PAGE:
and that means you're going to have to push for it. because you can see the challenges they're having right now just dealing with the repeal and replace of obamacare. the challenges they're having just dealing with comprehensive tax reform. and that city under the circumstances and the environment that they live in, it is difficult to do those things. i can't want them to inherit the mess. i want to inherit a country our founders were intended where powers were precisely spelled out and those that weren't in the institution were inherptly the rights of the states and more importantly, people, we need to demand that once and for all. >> two things for me. one is approve judge gorsuch to go on the u.s. supreme court.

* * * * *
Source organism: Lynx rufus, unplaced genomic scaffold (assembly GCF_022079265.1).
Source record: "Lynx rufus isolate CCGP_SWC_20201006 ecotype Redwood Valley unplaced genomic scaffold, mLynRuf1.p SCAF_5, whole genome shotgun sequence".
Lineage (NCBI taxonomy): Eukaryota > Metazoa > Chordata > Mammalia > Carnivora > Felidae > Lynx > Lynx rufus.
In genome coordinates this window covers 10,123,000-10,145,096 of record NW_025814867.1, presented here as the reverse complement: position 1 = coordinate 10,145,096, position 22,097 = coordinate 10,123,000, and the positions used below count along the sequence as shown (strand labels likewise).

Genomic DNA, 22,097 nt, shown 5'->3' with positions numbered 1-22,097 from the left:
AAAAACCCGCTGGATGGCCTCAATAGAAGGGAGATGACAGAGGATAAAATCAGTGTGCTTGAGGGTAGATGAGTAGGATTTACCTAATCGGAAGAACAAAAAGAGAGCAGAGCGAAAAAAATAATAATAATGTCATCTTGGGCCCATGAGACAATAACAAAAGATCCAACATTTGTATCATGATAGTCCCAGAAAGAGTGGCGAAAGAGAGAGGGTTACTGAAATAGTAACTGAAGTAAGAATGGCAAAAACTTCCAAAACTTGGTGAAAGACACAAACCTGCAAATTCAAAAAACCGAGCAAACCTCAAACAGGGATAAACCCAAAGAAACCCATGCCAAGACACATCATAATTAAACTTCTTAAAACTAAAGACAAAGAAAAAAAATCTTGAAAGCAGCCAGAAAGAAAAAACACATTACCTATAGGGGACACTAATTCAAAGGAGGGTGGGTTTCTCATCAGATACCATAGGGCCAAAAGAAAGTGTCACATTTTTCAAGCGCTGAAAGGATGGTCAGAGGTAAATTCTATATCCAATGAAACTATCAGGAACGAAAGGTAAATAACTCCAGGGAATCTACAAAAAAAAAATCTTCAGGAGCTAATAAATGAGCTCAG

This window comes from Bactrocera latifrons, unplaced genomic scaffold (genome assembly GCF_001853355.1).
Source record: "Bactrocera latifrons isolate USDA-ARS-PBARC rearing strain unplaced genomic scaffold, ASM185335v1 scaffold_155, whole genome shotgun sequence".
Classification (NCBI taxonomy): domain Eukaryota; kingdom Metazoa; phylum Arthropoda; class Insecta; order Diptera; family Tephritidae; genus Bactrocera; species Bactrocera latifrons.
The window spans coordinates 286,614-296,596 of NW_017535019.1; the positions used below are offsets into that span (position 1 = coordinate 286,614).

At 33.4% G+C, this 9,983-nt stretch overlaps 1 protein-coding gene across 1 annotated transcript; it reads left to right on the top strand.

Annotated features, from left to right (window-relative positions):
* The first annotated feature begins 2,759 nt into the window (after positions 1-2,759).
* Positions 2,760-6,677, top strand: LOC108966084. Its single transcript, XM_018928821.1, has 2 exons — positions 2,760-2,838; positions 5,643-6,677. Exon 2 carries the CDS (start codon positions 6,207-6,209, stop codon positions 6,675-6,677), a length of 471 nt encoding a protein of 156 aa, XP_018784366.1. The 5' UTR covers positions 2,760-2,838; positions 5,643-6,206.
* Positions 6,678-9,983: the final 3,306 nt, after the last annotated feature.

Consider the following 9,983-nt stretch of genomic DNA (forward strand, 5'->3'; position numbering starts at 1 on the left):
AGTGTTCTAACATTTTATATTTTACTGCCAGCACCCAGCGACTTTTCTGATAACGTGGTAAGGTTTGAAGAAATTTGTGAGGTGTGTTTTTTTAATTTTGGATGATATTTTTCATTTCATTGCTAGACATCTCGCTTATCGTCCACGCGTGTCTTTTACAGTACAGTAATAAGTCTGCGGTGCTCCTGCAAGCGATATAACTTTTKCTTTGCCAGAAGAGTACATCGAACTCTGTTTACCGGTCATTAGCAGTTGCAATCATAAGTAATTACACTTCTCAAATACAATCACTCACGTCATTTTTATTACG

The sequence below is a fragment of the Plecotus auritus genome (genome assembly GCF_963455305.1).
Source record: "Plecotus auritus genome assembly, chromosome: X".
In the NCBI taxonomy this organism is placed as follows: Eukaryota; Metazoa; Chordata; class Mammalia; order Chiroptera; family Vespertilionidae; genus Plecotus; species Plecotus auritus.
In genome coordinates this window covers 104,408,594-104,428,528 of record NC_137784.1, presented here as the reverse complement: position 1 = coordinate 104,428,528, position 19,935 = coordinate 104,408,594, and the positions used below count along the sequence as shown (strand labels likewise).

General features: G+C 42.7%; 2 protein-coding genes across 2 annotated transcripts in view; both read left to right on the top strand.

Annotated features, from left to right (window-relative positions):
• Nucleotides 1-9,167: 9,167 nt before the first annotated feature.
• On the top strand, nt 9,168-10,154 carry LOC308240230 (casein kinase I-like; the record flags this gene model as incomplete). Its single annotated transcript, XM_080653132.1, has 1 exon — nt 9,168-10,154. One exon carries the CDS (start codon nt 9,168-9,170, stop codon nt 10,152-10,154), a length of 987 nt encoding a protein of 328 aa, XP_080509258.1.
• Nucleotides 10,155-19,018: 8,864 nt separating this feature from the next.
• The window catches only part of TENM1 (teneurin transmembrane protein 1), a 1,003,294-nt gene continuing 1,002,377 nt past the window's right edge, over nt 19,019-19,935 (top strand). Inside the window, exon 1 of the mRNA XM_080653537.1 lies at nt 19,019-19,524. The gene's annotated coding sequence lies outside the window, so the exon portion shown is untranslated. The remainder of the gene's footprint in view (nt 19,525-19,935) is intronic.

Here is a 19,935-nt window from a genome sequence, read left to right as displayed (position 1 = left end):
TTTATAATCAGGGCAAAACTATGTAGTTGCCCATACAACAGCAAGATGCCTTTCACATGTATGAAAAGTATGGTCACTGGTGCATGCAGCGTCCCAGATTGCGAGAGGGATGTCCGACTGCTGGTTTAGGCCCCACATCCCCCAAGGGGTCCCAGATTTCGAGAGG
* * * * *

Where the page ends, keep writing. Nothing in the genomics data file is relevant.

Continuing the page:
that would be a very helpful thing because of the dominance of the support and the second is is to understand the philosophical underpinnings of what our society and form of government is and why socialism doesn't work. okay, i mean, i think we need to, you've got the left moving hard towards a much more bigger government. government taking more. government doing more. and a lot of people on the left saying okay, yeah, that sounds like a good idea. no, this is a terrible idea. that since when have we added more government anywhere that's taken more taxes and you end up with a product that's you less. what's your example? but what we have seen is when you pull government out of something, you get a product that tends to be higher quality and cost you less because u you got more competition for that. look at your tell foep and when we used to have a lot of regulation. your airline. when we used to have a lot of regulation. much higher, poor service.